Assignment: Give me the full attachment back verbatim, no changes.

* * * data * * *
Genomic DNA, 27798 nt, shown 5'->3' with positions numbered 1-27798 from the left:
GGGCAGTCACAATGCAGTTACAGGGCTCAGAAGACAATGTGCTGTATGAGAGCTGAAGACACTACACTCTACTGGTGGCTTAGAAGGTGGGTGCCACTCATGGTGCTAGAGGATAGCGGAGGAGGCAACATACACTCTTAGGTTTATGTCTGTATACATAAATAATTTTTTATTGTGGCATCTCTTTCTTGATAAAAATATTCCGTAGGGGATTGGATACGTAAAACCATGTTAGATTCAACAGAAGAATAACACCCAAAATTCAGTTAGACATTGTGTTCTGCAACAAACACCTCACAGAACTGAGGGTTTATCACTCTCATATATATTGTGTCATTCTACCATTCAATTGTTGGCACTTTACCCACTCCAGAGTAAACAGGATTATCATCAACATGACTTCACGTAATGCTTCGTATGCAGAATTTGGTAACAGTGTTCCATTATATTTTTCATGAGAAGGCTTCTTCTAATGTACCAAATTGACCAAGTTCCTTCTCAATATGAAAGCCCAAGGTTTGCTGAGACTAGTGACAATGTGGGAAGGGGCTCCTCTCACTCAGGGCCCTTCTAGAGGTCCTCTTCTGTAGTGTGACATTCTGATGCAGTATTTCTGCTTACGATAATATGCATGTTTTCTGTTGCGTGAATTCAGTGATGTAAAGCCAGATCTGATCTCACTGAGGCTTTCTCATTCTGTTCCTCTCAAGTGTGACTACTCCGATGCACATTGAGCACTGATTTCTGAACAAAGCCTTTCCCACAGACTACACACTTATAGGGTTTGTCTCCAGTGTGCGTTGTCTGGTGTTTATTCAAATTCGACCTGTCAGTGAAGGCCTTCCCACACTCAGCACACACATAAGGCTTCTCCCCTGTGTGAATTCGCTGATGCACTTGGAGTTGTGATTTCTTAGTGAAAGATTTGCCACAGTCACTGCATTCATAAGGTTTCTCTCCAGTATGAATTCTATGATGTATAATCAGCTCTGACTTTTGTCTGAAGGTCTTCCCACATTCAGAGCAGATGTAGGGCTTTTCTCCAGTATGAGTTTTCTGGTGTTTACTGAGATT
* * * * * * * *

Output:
Genomic DNA, 27798 nt, shown 5'->3' with positions numbered 1-27798 from the left:
GGGCAGTCACAATGCAGTTACAGGGCTCAGAAGACAATGTGCTGTATGAGAGCTGAAGACACTACACTCTACTGGTGGCTTAGAAGGTGGGTGCCACTCATGGTGCTAGAGGATAGCGGAGGAGGCAACATACACTCTTAGGTTTATGTCTGTATACATAAATAATTTTTTATTGTGGCATCTCTTTCTTGATAAAAATATTCCGTAGGGGATTGGATACGTAAAACCATGTTAGATTCAACAGAAGAATAACACCCAAAATTCAGTTAGACATTGTGTTCTGCAACAAACACCTCACAGAACTGAGGGTTTATCACTCTCATATATATTGTGTCATTCTACCATTCAATTGTTGGCACTTTACCCACTCCAGAGTAAACAGGATTATCATCAACATGACTTCACGTAATGCTTCGTATGCAGAATTTGGTAACAGTGTTCCATTATATTTTTCATGAGAAGGCTTCTTCTAATGTACCAAATTGACCAAGTTCCTTCTCAATATGAAAGCCCAAGGTTTGCTGAGACTAGTGACAATGTGGGAAGGGGCTCCTCTCACTCAGGGCCCTTCTAGAGGTCCTCTTCTGTAGTGTGACATTCTGATGCAGTATTTCTGCTTACGATAATATGCATGTTTTCTGTTGCGTGAATTCAGTGATGTAAAGCCAGATCTGATCTCACTGAGGCTTTCTCATTCTGTTCCTCTCAAGTGTGACTACTCCGATGCACATTGAGCACTGATTTCTGAACAAAGCCTTTCCCACAGACTACACACTTATAGGGTTTGTCTCCAGTGTGCGTTGTCTGGTGTTTATTCAAATTCGACCTGTCAGTGAAGGCCTTCCCACACTCAGCACACACATAAGGCTTCTCCCCTGTGTGAATTCGCTGATGCACTTGGAGTTGTGATTTCTTAGTGAAAGATTTGCCACAGTCACTGCATTCATAAGGTTTCTCTCCAGTATGAATTCTATGATGTATAATCAGCTCTGACTTTTGTCTGAAGGTCTTCCCACATTCAGAGCAGATGTAGGGCTTTTCTCCAGTATGAGTTTTCTGGTGTTTACTGAGATT